I'm receiving some very interesting replies to this blog, and I'm hoping there will be lots more !

26 Aug, 2008


In my garden in Hungary I've got a number of plants from different countries that I have visited, and most of them were from friends either from their gardens or given to me as a gift either as a plant or seeds depending on whether we were driving home or fllying. Therefore the plants in my garden give me memories of special people and the places where they live. I have Asters and Zinnias from a friend in Ukraine,.A Diplodenia, a lot of Primulas, some Hibiscus shrubs, a Rhus tree, and tulips from Romania. I have a climbing Rose and a raspberry from Serbia and a selection of bulbs bought in Slovakia. I've also got pretty decorated plant pots from Romania and various garden ornaments from different places too. I'm growing a tree from seeds brought back from Armenia, and a selection of perennials from my sisters garden in England (Just to remind me of home). I guess Ive got an international garden and whenever I look at the plants I think of the people who gave them and the country they live in, and feel very blessed and priviledged to have such lovely friends and have visited so many lovely places.

26 Aug, 2008


Wow, Chrispook, what an amazing response. You have a truly worldwide collection with so many memories and associations with friends and far-flung places!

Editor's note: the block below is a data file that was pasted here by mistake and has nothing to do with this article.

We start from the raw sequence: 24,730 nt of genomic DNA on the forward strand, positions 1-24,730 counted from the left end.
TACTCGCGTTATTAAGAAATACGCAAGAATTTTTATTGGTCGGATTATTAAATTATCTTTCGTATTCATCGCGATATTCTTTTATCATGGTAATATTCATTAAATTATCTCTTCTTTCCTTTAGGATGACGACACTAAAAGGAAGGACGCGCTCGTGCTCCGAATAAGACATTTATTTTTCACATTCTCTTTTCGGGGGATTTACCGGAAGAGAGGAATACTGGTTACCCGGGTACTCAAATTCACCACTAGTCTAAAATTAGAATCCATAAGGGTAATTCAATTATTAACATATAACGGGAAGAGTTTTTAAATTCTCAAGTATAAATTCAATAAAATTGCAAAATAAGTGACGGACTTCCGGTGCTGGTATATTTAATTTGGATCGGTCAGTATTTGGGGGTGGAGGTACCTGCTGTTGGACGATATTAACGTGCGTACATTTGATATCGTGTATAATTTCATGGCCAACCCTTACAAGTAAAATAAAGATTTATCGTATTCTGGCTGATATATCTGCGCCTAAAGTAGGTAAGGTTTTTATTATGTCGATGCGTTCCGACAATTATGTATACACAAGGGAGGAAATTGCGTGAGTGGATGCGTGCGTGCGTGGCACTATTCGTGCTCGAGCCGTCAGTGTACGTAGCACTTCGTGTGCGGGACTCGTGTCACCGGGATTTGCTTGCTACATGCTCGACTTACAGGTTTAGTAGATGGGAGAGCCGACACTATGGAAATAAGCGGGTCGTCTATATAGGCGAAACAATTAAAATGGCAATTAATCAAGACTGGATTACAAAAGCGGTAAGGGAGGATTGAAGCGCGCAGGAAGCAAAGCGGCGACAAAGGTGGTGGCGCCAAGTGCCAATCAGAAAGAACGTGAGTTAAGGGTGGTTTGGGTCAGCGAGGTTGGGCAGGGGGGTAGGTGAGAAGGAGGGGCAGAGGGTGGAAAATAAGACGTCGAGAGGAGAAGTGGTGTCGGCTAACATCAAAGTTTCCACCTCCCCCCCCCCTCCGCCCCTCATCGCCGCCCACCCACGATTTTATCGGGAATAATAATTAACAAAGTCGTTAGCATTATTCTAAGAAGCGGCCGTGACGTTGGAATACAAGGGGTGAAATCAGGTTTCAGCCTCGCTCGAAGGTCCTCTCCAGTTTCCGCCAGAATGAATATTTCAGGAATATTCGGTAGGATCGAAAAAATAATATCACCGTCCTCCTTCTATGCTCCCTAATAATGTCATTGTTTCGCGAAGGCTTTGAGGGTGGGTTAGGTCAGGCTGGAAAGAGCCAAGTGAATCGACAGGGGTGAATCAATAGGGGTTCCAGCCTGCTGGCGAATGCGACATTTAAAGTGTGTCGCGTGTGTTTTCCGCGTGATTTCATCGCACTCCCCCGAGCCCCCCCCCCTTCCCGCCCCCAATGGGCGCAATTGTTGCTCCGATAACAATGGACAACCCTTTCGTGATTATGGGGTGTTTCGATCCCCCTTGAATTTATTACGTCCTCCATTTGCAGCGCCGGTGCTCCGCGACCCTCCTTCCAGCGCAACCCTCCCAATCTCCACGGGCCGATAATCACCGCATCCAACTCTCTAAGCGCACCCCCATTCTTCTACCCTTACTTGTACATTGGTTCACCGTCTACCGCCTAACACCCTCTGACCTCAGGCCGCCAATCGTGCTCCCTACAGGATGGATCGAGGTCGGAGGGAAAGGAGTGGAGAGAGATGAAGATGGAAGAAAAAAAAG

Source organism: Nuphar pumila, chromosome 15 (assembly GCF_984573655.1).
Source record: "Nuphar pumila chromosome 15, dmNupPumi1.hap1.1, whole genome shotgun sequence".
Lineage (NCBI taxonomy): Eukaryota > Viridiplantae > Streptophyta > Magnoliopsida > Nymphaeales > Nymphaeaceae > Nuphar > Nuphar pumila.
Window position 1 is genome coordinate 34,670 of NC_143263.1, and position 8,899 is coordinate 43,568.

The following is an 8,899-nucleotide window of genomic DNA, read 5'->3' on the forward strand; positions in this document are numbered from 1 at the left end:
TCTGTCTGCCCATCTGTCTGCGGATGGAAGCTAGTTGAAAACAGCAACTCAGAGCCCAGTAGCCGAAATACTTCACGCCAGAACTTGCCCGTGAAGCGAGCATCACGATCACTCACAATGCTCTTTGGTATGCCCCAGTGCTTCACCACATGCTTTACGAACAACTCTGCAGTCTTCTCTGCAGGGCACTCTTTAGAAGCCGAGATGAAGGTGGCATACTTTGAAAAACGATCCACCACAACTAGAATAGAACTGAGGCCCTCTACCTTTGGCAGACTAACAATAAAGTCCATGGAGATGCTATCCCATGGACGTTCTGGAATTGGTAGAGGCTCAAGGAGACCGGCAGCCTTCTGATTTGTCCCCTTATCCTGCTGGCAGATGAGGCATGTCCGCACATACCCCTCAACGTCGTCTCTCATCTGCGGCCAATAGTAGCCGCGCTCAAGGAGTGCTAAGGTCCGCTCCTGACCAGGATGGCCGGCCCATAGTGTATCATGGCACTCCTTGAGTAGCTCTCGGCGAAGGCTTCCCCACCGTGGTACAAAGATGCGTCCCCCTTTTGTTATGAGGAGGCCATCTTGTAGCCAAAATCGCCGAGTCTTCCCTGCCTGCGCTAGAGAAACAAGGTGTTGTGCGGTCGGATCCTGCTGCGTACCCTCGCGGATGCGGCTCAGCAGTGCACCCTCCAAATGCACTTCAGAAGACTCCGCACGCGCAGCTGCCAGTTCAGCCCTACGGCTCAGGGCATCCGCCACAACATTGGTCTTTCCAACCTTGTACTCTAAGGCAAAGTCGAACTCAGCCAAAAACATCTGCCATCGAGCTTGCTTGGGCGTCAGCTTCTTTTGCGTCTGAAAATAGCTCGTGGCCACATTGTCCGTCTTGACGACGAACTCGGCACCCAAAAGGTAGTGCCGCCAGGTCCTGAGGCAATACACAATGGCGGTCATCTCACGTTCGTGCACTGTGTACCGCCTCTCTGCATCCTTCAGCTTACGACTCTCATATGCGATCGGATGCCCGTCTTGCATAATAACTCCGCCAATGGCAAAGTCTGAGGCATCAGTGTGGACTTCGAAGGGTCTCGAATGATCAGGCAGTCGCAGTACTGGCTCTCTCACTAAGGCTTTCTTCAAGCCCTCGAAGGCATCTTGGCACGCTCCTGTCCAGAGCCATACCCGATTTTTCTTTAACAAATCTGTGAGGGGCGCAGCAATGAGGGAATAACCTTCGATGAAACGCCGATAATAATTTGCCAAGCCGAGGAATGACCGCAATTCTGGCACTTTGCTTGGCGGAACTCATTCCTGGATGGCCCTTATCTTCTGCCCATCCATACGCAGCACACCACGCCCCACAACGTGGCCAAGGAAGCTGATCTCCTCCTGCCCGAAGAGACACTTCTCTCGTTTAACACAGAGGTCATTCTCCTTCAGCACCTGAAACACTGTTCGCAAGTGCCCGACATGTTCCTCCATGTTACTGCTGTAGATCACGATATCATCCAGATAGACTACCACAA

I'm sure there are times when you're homesick for England.
I hope the perennials from your sister's home give you happy thoughts of the UK. Thanks for such an interesting answer.

26 Aug, 2008


Oh the famous Pilostegia virbinodes takes me back.Found it at the back of a neglected garden centre corner labelled hydrangea which of course it isnt - so planted it as such and couldnt understand why it was spreading through everything.

No idea it was a climber till Andrewr pointed me in right direction.This the most fantastic ground cover has spread horizontally through everything and is ideal for growing up through scruffy split conifers.

26 Aug, 2008


It seems the poor Pileostegia suffers globally from being misunderstood ! I bought mine from one of the top garden centres in the UK and it is definitely described in the catalogue as a 'SLOW-GROWING CLIMBER'. Then later I was able to check it in an RHS book which labelled it as a 'VIGOROUS PLANT' !!!

My experience is that Pileostegia viburnoides starts off very slowly. Then after about 3 years, it really gets going, and, as you say, Bonkersbon, spreads amongst scruffy trees and bushes. I've got several such scruffy areas in my garden, so the Pileostegia plants are very welcome to romp through as much as they wish.

Thanks for your input to my blog. Quite a giggle - your trying to treat your Pileostegia as a hydrangea. You maybe thought it was a new and rare variety which you'd reveal for the first time at Chelsea. LOL

27 Aug, 2008


I used to work in Swansea and one day I'd been up to the town in my lunch break when on my way back I saw a formium lying on the pavement. Some yobs had uprooted it from a roadside flowerbed and just thrown it there. Well I rescued it and it now grows in a large pot in my garden. It was only small when I found it but it's grown big now.

I also have an Aspidistra that belonged to my great grandmother. of course not the same leaves but it's a continuation of the same plant. I've put a photo of it on GOY a while ago.

All the best, Hywel.

27 Aug, 2008


I like your stories, Hywel.